On a cold October Delhi morning of 1962, Satyan visits Jawaharlal Nehru’s house to take portraits of Nehru, for TIME magazine. This photograph shows Nehru walking towards the dark corridor in the Parliament House with his back towards the camera (the viewer). Light shines through minaret-like ventilators in the background with a suspended fan from the top. Nehru who just had his portraits taken by Satyan, is looking down and holding a note or a paper. A similar photograph was published by Satyan with his article titled Remembering Nehru where Satyan elaborates on him capturing Nehru’s ‘decisive moment’ in 1962 when Nehru tried to establish bi-lateral relations between India and the People’s Republic of China.
The idea of this exhibition was to understand the workings of the mind behind the camera, what motivated him to find these moments of simplicity. He moved through situations and assignments with an ease that is irreplicable, there is an effortless fluidity that is often subdued because of the subjects he captured. This underlying artistry is what we are trying to bring out through this exhibition and we sincerely hope that people have a better understanding of this icon in the way we have come to understand him. A man of ease, simplicity, and a keen understanding of the human condition.
Rahul Mahesh (Content Writer, Communications & PR, MAP) says, “we are happy to see how the city has embraced this exhibition, especially the young people who frequent the museum. We have closely worked with schools and colleges in the city and there is a keen interest in understanding Satyan and his work. As a part of his birth centenary, we are grateful to the Satyan Family for sharing his work to our collection. It was very important that his family enjoyed the exhibition we have put up in his honour and we were glad they embraced this exhibition for what it’s worth.”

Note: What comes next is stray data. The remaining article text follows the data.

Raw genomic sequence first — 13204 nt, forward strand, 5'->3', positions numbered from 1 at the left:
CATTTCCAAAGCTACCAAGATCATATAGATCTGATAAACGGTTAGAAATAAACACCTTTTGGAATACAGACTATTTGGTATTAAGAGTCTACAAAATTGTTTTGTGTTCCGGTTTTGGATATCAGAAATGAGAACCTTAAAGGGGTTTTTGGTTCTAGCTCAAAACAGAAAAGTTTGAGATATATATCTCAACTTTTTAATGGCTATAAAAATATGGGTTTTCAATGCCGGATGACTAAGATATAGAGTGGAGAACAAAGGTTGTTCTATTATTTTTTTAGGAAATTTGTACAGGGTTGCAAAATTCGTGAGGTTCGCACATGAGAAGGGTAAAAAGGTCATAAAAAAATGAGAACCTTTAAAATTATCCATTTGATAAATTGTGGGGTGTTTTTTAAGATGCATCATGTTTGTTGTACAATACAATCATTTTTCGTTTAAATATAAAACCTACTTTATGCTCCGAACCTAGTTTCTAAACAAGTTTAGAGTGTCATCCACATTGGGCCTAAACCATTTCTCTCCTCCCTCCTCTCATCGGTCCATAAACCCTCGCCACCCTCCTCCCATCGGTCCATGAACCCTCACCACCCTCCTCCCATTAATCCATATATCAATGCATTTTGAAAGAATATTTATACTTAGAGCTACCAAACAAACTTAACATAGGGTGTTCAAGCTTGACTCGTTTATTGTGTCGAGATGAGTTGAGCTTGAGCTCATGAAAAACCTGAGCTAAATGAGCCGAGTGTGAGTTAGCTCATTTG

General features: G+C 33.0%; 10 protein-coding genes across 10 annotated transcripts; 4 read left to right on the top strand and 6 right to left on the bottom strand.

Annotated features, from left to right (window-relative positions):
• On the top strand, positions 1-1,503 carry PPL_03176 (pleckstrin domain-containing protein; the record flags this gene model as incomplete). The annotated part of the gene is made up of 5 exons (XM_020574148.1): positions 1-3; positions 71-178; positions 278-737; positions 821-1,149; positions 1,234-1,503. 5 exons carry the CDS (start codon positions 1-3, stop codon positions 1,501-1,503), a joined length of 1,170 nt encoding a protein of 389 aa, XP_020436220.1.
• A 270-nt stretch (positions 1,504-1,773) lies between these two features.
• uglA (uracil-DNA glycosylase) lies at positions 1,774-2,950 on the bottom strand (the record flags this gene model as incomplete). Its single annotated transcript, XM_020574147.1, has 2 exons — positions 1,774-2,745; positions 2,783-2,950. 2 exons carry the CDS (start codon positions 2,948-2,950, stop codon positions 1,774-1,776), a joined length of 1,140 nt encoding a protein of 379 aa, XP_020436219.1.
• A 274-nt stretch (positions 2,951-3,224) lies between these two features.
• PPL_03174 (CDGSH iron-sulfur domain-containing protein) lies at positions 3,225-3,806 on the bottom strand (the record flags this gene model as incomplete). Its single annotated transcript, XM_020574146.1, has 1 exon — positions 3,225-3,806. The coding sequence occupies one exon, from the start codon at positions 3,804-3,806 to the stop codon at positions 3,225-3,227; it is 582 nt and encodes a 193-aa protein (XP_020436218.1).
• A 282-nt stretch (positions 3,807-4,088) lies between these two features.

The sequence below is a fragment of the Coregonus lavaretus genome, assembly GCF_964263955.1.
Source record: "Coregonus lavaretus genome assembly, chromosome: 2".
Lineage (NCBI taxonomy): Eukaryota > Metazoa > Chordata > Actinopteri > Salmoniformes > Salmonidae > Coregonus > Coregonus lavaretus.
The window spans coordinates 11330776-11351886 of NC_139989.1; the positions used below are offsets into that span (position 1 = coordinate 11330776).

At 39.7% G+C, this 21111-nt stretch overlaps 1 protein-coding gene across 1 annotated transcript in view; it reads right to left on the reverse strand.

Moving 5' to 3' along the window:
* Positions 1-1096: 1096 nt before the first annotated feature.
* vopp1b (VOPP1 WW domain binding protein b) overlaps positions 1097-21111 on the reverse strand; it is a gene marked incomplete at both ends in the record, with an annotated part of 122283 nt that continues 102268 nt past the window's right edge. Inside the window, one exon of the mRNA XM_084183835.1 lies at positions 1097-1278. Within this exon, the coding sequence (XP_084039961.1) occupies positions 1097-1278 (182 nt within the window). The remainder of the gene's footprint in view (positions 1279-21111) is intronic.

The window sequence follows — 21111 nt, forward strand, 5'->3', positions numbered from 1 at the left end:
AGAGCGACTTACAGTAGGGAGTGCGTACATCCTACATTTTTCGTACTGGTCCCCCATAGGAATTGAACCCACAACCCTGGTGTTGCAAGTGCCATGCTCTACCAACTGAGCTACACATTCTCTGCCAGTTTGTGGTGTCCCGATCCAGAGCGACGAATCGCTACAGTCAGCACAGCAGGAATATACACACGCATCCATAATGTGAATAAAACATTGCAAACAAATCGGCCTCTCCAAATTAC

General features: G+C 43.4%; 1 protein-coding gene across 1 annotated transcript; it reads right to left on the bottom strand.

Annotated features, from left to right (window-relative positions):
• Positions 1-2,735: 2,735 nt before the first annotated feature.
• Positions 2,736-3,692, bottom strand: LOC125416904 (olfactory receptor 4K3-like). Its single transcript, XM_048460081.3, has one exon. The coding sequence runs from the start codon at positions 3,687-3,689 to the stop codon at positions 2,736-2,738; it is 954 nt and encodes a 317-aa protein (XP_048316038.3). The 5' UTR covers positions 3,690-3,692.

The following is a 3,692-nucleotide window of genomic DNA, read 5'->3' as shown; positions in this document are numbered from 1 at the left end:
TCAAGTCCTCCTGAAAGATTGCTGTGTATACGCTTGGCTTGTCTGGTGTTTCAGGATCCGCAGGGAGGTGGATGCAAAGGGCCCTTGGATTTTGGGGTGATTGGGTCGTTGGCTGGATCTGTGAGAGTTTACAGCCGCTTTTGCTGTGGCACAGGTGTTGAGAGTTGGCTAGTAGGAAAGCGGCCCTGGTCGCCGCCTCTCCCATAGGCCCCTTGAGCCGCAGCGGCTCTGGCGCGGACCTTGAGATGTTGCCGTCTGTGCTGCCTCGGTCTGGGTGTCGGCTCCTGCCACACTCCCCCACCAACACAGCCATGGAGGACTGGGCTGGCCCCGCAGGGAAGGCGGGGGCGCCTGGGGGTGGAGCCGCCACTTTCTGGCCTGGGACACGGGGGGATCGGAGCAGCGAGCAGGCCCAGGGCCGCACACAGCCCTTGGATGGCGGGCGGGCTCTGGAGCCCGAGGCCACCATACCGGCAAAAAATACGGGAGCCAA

In the run up to the exhibition, the team at MAP has collaborated with some schools and had students participate in creating zines for the exhibition and a few enthusiastic teens were involved in finding more about Satyan. “At a point when analogue photography is making a comeback, we have found great interest from the photography communities and enthusiasts who have flocked to our exhibition to explore the works of this local icon. We constantly see people in the galleries exploring and understanding his work, there is a special interest in Satyan’s camera that we have conserved and put on display at the exhibition. This has piqued an interest in our visitors. We are glad that this exhibition has had a very positive response from the city and we look forward to keeping the memory of Satyan’s delicate gaze alive through our collection,” says Mahesh.
Read the full story that first appeared on The Chakkar here: